The Catalan Government wants to make the covid pass a requirement to enter bars, restaurants and gyms, and to ensure safe visits to nursing homes. The measure only affects 16% of the population but as it infringes on fundamental rights, it requires the authorisation of Catalonia's High Court. The executive, however, is confident that it will be approved and come into force on Friday midnight. In fact, the Secretary of Public Health has confirmed that the report arguing in favour of the measure will be sent to the court this Wednesday.
Epidemiologist and president of the Government's scientific advisory committee on covid, Magda Campins, accompanied Cabezas at the press conference and admitted that the experts' proposal envisaged covid pass also becoming a requirement for the cultural sector (theatres, cinemas and concerts) and the health sector (hospital, primary care and social and health care staff). "Ours is a document to cut the chains of transmissions to the maximum, but we are aware that it is not easy to implement. Not only does it depend on the Government, but also the High Court, which has to approve it," the expert argued, who states that if the epidemiological situation worsens, it will be necessary to extend the restriction to these sectors.
The recommendations of the group of experts led by Campins are articulated around three indicators: if whether 14-day cumulative incidence is growing, whether the percentage of antigen tests that come back positive exceeds 4% and whether primary care receives over 10,000 visits per day. And the interpretation of all three at the same time gives rise to three levels of contagion alert, from which the authorities would have to take measures. The low level, which is the scenario Catalonia was in until a few weeks ago, would include only the use of covid pass for nightlife and social events where there is dancing. The moderate level would maintain these uses and extend it to all types of events with over 500 people. And the high level, which is what the Government wants to apply now, would also extend it to risk areas such as restaurants, gyms and the cultural sector. For the moment, however, the Government has not included the cultural sector in this new restriction.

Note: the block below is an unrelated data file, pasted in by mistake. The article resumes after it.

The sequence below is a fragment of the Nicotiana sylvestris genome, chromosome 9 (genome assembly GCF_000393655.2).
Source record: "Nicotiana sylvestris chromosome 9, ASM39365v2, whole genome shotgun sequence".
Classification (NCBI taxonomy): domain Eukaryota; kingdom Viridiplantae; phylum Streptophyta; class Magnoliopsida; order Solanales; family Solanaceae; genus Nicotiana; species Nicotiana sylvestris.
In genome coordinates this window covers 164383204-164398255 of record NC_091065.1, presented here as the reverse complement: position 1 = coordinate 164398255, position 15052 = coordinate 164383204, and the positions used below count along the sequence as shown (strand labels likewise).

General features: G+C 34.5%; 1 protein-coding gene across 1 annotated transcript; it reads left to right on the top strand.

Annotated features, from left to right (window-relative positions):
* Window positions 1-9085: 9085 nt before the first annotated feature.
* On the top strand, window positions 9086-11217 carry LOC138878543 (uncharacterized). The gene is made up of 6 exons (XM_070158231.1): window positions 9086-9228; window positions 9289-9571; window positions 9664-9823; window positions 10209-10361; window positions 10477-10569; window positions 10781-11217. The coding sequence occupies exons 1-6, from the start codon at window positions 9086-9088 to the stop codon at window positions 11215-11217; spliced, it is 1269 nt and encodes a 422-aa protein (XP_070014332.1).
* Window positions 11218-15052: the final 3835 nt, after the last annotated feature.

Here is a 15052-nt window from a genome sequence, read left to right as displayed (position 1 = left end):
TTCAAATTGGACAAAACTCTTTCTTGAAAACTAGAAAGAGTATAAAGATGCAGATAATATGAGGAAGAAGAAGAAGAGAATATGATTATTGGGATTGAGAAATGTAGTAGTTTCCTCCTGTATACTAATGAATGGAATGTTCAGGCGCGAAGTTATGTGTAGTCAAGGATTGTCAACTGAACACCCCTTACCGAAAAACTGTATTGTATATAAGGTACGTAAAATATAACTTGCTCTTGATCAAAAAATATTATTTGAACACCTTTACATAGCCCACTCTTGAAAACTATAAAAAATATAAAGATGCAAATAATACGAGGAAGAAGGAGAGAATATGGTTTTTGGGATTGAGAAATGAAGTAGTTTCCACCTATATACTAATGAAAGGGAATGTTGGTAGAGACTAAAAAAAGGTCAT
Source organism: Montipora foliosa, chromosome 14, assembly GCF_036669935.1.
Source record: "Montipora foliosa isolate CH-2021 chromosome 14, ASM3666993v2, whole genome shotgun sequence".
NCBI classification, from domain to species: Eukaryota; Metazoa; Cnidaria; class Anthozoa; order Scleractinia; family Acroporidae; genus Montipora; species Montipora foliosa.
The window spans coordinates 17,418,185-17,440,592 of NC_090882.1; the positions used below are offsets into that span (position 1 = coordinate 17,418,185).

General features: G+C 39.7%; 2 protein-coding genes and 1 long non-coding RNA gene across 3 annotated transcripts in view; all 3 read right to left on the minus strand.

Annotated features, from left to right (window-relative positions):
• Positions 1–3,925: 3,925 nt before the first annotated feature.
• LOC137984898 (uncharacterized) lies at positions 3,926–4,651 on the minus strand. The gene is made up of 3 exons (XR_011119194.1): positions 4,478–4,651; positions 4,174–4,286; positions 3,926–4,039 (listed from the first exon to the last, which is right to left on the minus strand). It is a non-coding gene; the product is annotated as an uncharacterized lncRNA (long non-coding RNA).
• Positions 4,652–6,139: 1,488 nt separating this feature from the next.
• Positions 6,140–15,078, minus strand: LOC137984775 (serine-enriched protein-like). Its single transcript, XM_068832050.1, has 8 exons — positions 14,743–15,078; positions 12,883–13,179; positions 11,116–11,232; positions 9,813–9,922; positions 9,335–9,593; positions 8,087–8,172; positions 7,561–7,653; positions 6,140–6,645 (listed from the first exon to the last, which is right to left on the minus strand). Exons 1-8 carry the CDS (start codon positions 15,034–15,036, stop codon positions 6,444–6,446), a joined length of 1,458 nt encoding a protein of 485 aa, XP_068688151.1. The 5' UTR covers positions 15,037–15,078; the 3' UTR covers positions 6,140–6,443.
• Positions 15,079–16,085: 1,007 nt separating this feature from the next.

At the moment, Catalonia has a cumulative incidence of 165 cases per 100,000 inhabitants, 8.46% of tests come back negative and there almost 10,000 daily visits to primary care. Thus, and according to the scientific advisory committee, it is in a situation of high risk of transmission. "On whether [the mandatory certificate] will be enough or not [to curb transmission], we think it can help, along with other measures, such as the use of the mask," Cabezas said. But the Department of Health has bet everything on the court's endorsement, since there is no plan B. "We have started by applying for it in these three clear and limited areas because we know that they are associated with a high risk of contagion," Cabezas summarised.